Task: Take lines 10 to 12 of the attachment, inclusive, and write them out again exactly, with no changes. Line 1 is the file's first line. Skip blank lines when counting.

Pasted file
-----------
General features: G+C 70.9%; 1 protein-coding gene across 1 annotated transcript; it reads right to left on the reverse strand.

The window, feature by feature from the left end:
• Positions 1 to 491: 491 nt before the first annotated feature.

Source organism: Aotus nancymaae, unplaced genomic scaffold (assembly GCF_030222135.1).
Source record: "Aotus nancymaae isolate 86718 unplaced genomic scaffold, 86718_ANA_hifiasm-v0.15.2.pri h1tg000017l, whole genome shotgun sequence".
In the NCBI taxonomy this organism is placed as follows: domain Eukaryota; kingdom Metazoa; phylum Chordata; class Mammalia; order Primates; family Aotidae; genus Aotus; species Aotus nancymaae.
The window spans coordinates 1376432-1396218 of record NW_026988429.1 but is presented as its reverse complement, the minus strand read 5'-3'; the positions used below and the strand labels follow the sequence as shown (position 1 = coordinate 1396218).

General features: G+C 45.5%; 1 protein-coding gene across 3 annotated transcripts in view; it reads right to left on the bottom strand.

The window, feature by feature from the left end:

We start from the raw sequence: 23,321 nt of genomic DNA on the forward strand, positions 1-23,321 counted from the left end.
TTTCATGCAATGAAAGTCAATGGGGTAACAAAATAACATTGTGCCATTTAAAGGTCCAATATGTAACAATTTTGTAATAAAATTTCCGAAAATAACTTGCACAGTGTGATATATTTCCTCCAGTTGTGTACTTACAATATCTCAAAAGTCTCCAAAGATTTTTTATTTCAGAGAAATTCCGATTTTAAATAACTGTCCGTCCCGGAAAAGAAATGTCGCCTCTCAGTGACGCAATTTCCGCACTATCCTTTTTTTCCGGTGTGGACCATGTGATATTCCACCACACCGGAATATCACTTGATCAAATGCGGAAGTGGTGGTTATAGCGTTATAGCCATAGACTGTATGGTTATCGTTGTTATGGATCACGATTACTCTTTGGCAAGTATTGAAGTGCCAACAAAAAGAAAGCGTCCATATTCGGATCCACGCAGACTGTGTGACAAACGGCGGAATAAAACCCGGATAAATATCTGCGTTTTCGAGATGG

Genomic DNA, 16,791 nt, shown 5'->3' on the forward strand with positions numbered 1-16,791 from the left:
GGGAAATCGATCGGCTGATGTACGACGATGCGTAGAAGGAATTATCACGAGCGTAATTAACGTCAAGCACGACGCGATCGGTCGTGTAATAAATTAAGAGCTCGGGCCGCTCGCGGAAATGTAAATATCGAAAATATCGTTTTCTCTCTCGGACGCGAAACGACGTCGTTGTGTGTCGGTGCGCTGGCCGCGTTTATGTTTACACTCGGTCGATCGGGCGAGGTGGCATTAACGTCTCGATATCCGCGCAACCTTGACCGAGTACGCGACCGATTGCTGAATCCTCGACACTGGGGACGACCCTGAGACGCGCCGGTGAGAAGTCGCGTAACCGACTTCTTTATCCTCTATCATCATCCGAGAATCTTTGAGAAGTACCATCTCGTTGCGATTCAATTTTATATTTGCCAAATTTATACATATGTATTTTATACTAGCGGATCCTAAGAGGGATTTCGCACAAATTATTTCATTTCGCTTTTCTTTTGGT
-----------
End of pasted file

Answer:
We start from the raw sequence: 23,321 nt of genomic DNA on the forward strand, positions 1-23,321 counted from the left end.
TTTCATGCAATGAAAGTCAATGGGGTAACAAAATAACATTGTGCCATTTAAAGGTCCAATATGTAACAATTTTGTAATAAAATTTCCGAAAATAACTTGCACAGTGTGATATATTTCCTCCAGTTGTGTACTTACAATATCTCAAAAGTCTCCAAAGATTTTTTATTTCAGAGAAATTCCGATTTTAAATAACTGTCCGTCCCGGAAAAGAAATGTCGCCTCTCAGTGACGCAATTTCCGCACTATCCTTTTTTTCCGGTGTGGACCATGTGATATTCCACCACACCGGAATATCACTTGATCAAATGCGGAAGTGGTGGTTATAGCGTTATAGCCATAGACTGTATGGTTATCGTTGTTATGGATCACGATTACTCTTTGGCAAGTATTGAAGTGCCAACAAAAAGAAAGCGTCCATATTCGGATCCACGCAGACTGTGTGACAAACGGCGGAATAAAACCCGGATAAATATCTGCGTTTTCGAGATGG

Genomic DNA, 16,791 nt, shown 5'->3' on the forward strand with positions numbered 1-16,791 from the left: